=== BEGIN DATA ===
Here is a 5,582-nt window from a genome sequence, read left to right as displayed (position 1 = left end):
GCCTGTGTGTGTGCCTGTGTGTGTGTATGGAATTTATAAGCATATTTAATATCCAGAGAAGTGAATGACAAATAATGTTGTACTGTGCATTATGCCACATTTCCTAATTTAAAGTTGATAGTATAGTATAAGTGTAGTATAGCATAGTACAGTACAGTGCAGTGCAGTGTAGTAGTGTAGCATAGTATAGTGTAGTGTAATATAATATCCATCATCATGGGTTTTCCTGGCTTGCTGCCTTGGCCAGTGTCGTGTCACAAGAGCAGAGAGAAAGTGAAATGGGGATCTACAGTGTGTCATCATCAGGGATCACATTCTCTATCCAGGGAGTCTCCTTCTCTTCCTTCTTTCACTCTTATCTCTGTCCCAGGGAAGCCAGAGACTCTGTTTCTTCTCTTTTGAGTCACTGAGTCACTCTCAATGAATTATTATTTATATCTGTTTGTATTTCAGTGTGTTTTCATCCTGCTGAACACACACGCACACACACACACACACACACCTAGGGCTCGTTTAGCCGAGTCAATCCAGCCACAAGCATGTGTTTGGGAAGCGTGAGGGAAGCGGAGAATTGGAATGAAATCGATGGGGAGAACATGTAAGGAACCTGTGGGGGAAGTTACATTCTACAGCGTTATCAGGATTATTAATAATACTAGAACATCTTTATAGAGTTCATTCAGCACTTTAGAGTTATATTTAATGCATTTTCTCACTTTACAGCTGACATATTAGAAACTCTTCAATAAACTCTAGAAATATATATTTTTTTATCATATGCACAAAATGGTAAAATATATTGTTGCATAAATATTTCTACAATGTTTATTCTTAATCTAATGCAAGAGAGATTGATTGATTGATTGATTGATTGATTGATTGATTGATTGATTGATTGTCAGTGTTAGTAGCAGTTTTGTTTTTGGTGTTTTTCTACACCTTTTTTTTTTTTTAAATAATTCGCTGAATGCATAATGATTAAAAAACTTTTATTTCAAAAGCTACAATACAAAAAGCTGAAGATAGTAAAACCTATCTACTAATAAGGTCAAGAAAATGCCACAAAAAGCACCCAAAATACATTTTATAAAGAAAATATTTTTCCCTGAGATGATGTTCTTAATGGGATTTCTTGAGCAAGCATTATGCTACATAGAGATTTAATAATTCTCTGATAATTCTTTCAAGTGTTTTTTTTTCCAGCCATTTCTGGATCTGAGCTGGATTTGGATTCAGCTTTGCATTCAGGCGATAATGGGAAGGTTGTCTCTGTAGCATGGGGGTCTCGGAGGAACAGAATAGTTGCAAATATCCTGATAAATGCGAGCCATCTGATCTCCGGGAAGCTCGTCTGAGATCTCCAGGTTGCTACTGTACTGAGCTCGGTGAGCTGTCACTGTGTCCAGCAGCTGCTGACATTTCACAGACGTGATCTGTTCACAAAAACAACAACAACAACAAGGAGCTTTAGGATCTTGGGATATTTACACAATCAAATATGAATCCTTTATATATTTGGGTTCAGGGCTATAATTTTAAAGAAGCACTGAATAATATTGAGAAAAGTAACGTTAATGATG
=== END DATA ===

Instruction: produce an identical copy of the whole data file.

Here is a 5,582-nt window from a genome sequence, read left to right as displayed (position 1 = left end):
GCCTGTGTGTGTGCCTGTGTGTGTGTATGGAATTTATAAGCATATTTAATATCCAGAGAAGTGAATGACAAATAATGTTGTACTGTGCATTATGCCACATTTCCTAATTTAAAGTTGATAGTATAGTATAAGTGTAGTATAGCATAGTACAGTACAGTGCAGTGCAGTGTAGTAGTGTAGCATAGTATAGTGTAGTGTAATATAATATCCATCATCATGGGTTTTCCTGGCTTGCTGCCTTGGCCAGTGTCGTGTCACAAGAGCAGAGAGAAAGTGAAATGGGGATCTACAGTGTGTCATCATCAGGGATCACATTCTCTATCCAGGGAGTCTCCTTCTCTTCCTTCTTTCACTCTTATCTCTGTCCCAGGGAAGCCAGAGACTCTGTTTCTTCTCTTTTGAGTCACTGAGTCACTCTCAATGAATTATTATTTATATCTGTTTGTATTTCAGTGTGTTTTCATCCTGCTGAACACACACGCACACACACACACACACACACCTAGGGCTCGTTTAGCCGAGTCAATCCAGCCACAAGCATGTGTTTGGGAAGCGTGAGGGAAGCGGAGAATTGGAATGAAATCGATGGGGAGAACATGTAAGGAACCTGTGGGGGAAGTTACATTCTACAGCGTTATCAGGATTATTAATAATACTAGAACATCTTTATAGAGTTCATTCAGCACTTTAGAGTTATATTTAATGCATTTTCTCACTTTACAGCTGACATATTAGAAACTCTTCAATAAACTCTAGAAATATATATTTTTTTATCATATGCACAAAATGGTAAAATATATTGTTGCATAAATATTTCTACAATGTTTATTCTTAATCTAATGCAAGAGAGATTGATTGATTGATTGATTGATTGATTGATTGATTGATTGATTGATTGTCAGTGTTAGTAGCAGTTTTGTTTTTGGTGTTTTTCTACACCTTTTTTTTTTTTTAAATAATTCGCTGAATGCATAATGATTAAAAAACTTTTATTTCAAAAGCTACAATACAAAAAGCTGAAGATAGTAAAACCTATCTACTAATAAGGTCAAGAAAATGCCACAAAAAGCACCCAAAATACATTTTATAAAGAAAATATTTTTCCCTGAGATGATGTTCTTAATGGGATTTCTTGAGCAAGCATTATGCTACATAGAGATTTAATAATTCTCTGATAATTCTTTCAAGTGTTTTTTTTTCCAGCCATTTCTGGATCTGAGCTGGATTTGGATTCAGCTTTGCATTCAGGCGATAATGGGAAGGTTGTCTCTGTAGCATGGGGGTCTCGGAGGAACAGAATAGTTGCAAATATCCTGATAAATGCGAGCCATCTGATCTCCGGGAAGCTCGTCTGAGATCTCCAGGTTGCTACTGTACTGAGCTCGGTGAGCTGTCACTGTGTCCAGCAGCTGCTGACATTTCACAGACGTGATCTGTTCACAAAAACAACAACAACAACAAGGAGCTTTAGGATCTTGGGATATTTACACAATCAAATATGAATCCTTTATATATTTGGGTTCAGGGCTATAATTTTAAAGAAGCACTGAATAATATTGAGAAAAGTAACGTTAATGATG